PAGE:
Shazam Ups Productivity, Saves Big with Analytics

Digging through massive amounts of data to generate reports, analyze results and detect patterns is a critical, yet laborious and time-consuming, task. Shazam, the company behind the music and video discovery app of the same name, recently adopted a new analytics tool that quickly generated significant time and money savings while freeing up staff for more productive activities.

Previously, Shazam used spreadsheets for internal reporting and for managing advertising sales. But data from its many regions around the world was scattered across multiple spreadsheets, and executives and the sales team had to rely on analysts to generate reports. “It could take hours to put together one report, and if we wanted to find out something specific — say, the top 50 advertisers for the last quarter — we had to restart the whole process,” says Steve Shee, director of advertising operations for the London-based company. “It was a very manual process that simply wasn’t scalable. We wanted a tool to automate the process so our analysts didn’t have to spend time pulling reports but could actually do meaningful analysis.”

In the summer of 2016, Shazam executives saw a demonstration of Salesforce Einstein Analytics that sparked interest. After considering several other options, Shazam decided it was the right fit for several reasons. “All our data was already in Salesforce, which we use as a big data dump, and this tool was native to it,” Shee explains. “The prebuilt dashboards and charts were a plus, because we have a small team, and all of us are wearing many hats. And their pricing was very competitive.”

In late fall, Shazam began working with Einstein Analytics. Because many such tools are designed primarily for manufacturing applications, it required some modification to work with an ad-based business like Shazam. Salesforce made the necessary changes and built out a custom user interface tailored to Shazam’s needs.

Next came the process of cleaning up the data the company had already stored in Salesforce. “The ways we were entering data, including the nomenclature and hierarchy, were not optimal,” Shee says. “This move forced us to clean it up. It took a few months to do that before we could start using Einstein.”

Shazam rolled out the new analytics platform in the first quarter of 2017 and began actively using it in March. Startup went smoothly. There was no new hardware required to use the cloud-based platform, and training requirements were minimal. There were a few tweaks required to accommodate different practices in various geographical regions, but that was more about Shazam’s operations than the tool itself, Shee notes.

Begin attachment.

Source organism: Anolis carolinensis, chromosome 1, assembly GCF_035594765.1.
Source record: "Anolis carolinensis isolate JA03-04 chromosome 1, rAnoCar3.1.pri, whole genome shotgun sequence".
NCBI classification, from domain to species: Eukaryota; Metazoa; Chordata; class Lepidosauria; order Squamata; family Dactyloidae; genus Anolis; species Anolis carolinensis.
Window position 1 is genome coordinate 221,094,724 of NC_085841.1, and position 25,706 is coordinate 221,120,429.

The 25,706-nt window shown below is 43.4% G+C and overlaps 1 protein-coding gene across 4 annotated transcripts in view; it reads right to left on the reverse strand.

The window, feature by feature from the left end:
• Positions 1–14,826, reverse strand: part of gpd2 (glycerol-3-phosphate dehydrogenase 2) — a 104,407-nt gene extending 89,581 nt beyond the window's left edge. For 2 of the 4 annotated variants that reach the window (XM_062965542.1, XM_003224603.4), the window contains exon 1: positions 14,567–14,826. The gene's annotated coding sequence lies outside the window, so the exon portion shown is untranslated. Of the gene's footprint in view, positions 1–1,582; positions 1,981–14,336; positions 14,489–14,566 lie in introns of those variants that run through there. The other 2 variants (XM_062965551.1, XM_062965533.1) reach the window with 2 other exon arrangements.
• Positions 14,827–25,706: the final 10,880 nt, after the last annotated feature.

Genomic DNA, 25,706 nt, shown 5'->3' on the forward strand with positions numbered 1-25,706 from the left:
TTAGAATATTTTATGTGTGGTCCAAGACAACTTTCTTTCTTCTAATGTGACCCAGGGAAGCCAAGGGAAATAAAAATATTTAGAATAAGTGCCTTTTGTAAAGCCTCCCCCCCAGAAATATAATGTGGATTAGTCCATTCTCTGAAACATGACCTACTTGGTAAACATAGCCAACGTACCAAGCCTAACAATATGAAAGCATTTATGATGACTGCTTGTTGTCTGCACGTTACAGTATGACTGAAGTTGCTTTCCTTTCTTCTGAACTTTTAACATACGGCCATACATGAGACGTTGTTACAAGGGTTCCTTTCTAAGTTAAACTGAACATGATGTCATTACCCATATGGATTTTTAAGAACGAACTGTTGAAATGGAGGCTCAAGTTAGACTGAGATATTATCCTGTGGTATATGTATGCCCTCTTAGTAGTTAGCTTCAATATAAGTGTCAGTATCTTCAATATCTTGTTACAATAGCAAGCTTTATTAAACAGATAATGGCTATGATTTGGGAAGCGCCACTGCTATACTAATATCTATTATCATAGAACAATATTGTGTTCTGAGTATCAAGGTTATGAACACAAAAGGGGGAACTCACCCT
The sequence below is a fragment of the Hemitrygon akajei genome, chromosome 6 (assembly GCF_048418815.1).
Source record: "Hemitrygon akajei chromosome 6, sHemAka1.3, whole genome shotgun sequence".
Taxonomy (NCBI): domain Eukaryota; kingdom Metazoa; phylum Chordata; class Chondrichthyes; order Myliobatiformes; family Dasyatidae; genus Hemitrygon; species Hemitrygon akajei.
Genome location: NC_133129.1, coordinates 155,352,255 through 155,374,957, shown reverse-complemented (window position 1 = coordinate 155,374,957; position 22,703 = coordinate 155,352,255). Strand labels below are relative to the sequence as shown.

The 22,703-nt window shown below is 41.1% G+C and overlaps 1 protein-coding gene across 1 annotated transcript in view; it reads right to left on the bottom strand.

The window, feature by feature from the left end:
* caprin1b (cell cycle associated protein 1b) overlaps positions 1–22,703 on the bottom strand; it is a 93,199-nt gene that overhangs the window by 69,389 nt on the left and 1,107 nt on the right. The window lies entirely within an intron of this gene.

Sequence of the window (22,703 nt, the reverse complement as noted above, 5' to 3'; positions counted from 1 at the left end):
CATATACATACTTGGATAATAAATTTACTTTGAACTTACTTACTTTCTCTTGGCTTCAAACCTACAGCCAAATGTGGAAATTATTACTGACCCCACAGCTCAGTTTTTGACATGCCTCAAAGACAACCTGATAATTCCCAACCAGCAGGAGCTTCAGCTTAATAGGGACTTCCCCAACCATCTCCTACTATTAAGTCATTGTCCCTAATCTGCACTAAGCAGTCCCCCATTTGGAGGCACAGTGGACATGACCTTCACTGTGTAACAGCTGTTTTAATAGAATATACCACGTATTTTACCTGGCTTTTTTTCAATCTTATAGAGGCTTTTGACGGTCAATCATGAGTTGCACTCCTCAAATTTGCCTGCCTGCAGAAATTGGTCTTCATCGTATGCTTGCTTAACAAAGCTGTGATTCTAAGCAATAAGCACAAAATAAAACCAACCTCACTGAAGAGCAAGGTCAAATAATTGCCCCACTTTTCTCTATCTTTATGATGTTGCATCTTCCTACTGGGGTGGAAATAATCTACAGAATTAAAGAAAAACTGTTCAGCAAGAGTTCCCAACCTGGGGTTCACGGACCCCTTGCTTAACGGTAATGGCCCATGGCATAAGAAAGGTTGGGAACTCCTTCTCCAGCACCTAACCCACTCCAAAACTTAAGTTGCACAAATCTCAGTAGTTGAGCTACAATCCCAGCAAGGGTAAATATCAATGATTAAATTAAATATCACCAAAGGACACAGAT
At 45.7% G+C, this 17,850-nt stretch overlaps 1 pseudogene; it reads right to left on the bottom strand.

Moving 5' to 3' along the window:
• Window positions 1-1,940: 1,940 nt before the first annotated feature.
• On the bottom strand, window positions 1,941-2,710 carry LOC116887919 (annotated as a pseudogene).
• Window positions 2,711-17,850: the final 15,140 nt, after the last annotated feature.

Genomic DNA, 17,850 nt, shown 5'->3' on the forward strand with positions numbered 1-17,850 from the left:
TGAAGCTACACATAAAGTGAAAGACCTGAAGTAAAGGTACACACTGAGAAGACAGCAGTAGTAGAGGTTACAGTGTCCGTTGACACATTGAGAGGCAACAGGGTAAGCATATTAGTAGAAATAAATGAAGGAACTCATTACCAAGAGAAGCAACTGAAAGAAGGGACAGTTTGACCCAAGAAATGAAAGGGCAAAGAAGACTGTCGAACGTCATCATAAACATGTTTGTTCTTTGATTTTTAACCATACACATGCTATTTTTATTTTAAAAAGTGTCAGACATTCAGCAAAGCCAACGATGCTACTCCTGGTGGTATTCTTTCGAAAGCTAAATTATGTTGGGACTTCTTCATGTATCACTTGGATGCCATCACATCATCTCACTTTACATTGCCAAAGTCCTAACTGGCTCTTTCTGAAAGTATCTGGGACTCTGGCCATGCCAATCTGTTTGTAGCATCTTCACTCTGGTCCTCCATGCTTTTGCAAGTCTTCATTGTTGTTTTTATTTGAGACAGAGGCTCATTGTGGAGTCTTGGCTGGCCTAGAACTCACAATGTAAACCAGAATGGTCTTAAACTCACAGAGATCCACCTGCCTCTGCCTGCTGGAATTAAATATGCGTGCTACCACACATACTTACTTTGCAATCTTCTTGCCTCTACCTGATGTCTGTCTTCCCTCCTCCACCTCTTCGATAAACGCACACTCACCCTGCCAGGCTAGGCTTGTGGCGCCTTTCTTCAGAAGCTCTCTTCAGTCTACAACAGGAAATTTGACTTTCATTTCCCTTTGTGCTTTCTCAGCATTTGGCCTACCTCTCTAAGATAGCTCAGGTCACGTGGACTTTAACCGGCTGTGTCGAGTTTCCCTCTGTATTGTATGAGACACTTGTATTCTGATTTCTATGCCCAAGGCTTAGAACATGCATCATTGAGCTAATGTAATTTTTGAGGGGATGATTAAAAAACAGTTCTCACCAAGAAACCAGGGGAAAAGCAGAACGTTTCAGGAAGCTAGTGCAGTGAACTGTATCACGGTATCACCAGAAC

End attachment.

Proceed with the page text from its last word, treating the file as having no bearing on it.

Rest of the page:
Improvements were immediate — and dramatic. A self-service, easy to use dashboard enables users to surface actionable insights on their own, so analysts no longer have to manually pull and compile the data for weekly reports. Having regained 15 percent of their time back — time that was previously spent cleaning data — analysts can concentrate on tasks better suited to their advanced skills, such as performing complex analysis on the data and trends. In addition, Einstein Analytics helps Shazam identify more granular patterns across customers, allowing sales teams to more accurately target their customer base.

“In client meetings, we can discuss what advertisers in one country are doing and see if clients in another location want to try that,” Shee comments. “We’ve heard anecdotally that these and other capabilities are helping to drive sales, but it’s too early for hard numbers.”

Shazam has been able to track other benefits. According to an analysis by Nucleus Research, Shazam has experienced a 752 percent return on investment (ROI) with an average annual benefit of $246,896 due to increased productivity and time saved.

At this point, sales vice presidents, analysts and the chief revenue officer are the primary users of Einstein Analytics, but Shee says the company plans to roll it out to other users, including sales reps, in the near future. Shazam is also looking at another Salesforce app, CPQ, which can configure products, price orders and generate quotes with the click of a button.

“All our users love Einstein Analytics,” he adds, “and we’re only scratching the surface.”

Eileen McCooey, a New York-based consultant and Baseline contributor, has extensive experience covering a wide range of business and consumer topics, including digital technologies and consumer electronics of all kinds.